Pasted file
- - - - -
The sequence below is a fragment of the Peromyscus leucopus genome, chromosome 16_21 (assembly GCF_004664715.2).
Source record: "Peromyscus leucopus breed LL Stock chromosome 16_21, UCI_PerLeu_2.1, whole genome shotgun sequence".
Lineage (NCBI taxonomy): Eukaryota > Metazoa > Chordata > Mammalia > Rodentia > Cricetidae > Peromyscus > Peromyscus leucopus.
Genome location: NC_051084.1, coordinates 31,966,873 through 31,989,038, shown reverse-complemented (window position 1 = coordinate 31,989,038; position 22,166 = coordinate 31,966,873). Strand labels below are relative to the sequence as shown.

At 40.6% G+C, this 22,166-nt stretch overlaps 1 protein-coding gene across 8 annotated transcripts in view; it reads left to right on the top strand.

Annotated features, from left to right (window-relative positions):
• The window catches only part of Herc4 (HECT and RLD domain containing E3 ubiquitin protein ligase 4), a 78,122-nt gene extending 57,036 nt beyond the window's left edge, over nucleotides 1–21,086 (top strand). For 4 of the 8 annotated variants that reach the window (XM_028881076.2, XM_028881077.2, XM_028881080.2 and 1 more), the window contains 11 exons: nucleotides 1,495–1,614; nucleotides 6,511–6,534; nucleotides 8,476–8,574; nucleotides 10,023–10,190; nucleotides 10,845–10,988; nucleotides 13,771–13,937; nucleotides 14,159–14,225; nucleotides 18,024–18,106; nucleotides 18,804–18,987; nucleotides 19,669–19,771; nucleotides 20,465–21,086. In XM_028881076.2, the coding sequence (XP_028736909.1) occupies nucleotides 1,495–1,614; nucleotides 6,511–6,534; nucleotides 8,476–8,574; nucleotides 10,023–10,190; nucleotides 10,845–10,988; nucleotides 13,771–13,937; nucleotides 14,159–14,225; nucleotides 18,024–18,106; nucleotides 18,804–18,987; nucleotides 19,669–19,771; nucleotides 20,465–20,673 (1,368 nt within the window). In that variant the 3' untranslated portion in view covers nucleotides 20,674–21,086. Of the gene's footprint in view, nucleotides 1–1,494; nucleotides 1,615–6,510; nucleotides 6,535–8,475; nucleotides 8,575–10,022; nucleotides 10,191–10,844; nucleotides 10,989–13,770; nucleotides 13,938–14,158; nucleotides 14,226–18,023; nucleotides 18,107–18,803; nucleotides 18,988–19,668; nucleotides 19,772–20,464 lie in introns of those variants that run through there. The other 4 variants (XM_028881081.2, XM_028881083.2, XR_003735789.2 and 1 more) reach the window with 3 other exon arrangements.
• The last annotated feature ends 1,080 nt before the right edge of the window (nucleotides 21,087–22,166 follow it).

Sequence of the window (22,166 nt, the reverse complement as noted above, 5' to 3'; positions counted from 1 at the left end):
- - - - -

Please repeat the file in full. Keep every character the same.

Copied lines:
The sequence below is a fragment of the Peromyscus leucopus genome, chromosome 16_21 (assembly GCF_004664715.2).
Source record: "Peromyscus leucopus breed LL Stock chromosome 16_21, UCI_PerLeu_2.1, whole genome shotgun sequence".
Lineage (NCBI taxonomy): Eukaryota > Metazoa > Chordata > Mammalia > Rodentia > Cricetidae > Peromyscus > Peromyscus leucopus.
Genome location: NC_051084.1, coordinates 31,966,873 through 31,989,038, shown reverse-complemented (window position 1 = coordinate 31,989,038; position 22,166 = coordinate 31,966,873). Strand labels below are relative to the sequence as shown.

At 40.6% G+C, this 22,166-nt stretch overlaps 1 protein-coding gene across 8 annotated transcripts in view; it reads left to right on the top strand.

Annotated features, from left to right (window-relative positions):
• The window catches only part of Herc4 (HECT and RLD domain containing E3 ubiquitin protein ligase 4), a 78,122-nt gene extending 57,036 nt beyond the window's left edge, over nucleotides 1–21,086 (top strand). For 4 of the 8 annotated variants that reach the window (XM_028881076.2, XM_028881077.2, XM_028881080.2 and 1 more), the window contains 11 exons: nucleotides 1,495–1,614; nucleotides 6,511–6,534; nucleotides 8,476–8,574; nucleotides 10,023–10,190; nucleotides 10,845–10,988; nucleotides 13,771–13,937; nucleotides 14,159–14,225; nucleotides 18,024–18,106; nucleotides 18,804–18,987; nucleotides 19,669–19,771; nucleotides 20,465–21,086. In XM_028881076.2, the coding sequence (XP_028736909.1) occupies nucleotides 1,495–1,614; nucleotides 6,511–6,534; nucleotides 8,476–8,574; nucleotides 10,023–10,190; nucleotides 10,845–10,988; nucleotides 13,771–13,937; nucleotides 14,159–14,225; nucleotides 18,024–18,106; nucleotides 18,804–18,987; nucleotides 19,669–19,771; nucleotides 20,465–20,673 (1,368 nt within the window). In that variant the 3' untranslated portion in view covers nucleotides 20,674–21,086. Of the gene's footprint in view, nucleotides 1–1,494; nucleotides 1,615–6,510; nucleotides 6,535–8,475; nucleotides 8,575–10,022; nucleotides 10,191–10,844; nucleotides 10,989–13,770; nucleotides 13,938–14,158; nucleotides 14,226–18,023; nucleotides 18,107–18,803; nucleotides 18,988–19,668; nucleotides 19,772–20,464 lie in introns of those variants that run through there. The other 4 variants (XM_028881081.2, XM_028881083.2, XR_003735789.2 and 1 more) reach the window with 3 other exon arrangements.
• The last annotated feature ends 1,080 nt before the right edge of the window (nucleotides 21,087–22,166 follow it).

Sequence of the window (22,166 nt, the reverse complement as noted above, 5' to 3'; positions counted from 1 at the left end):